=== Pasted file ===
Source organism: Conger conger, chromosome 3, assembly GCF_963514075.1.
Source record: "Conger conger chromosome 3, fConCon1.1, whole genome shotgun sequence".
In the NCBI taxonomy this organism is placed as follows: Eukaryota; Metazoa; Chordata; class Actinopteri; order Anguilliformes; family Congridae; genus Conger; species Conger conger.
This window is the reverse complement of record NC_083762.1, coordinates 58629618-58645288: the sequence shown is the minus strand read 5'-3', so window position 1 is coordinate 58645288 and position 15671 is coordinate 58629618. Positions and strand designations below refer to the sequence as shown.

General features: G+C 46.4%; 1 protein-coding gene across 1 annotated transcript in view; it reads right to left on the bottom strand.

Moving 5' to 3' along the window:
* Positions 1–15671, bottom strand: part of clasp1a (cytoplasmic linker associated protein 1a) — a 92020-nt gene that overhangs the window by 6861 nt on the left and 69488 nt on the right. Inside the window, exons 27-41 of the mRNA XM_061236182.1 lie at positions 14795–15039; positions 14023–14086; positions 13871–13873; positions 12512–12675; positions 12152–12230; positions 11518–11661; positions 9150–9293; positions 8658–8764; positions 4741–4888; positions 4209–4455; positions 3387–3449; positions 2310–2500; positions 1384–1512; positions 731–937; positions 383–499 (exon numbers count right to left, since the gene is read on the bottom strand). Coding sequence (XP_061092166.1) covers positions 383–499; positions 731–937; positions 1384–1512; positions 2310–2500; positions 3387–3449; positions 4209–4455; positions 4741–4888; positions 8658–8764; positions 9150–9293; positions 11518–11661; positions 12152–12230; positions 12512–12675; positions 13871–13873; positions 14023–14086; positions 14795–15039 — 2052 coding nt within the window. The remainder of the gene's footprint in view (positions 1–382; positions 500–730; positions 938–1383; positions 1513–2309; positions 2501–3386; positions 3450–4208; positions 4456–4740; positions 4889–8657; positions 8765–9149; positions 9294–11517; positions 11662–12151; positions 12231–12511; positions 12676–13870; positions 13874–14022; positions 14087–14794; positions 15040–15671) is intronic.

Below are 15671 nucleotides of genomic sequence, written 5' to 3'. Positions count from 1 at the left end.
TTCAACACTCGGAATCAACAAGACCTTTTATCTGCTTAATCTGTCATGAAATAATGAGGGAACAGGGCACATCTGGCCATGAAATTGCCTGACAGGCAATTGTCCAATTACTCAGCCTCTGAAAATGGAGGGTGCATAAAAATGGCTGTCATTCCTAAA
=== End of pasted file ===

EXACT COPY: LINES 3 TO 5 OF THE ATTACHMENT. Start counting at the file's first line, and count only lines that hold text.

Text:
In the NCBI taxonomy this organism is placed as follows: Eukaryota; Metazoa; Chordata; class Actinopteri; order Anguilliformes; family Congridae; genus Conger; species Conger conger.
This window is the reverse complement of record NC_083762.1, coordinates 58629618-58645288: the sequence shown is the minus strand read 5'-3', so window position 1 is coordinate 58645288 and position 15671 is coordinate 58629618. Positions and strand designations below refer to the sequence as shown.

General features: G+C 46.4%; 1 protein-coding gene across 1 annotated transcript in view; it reads right to left on the bottom strand.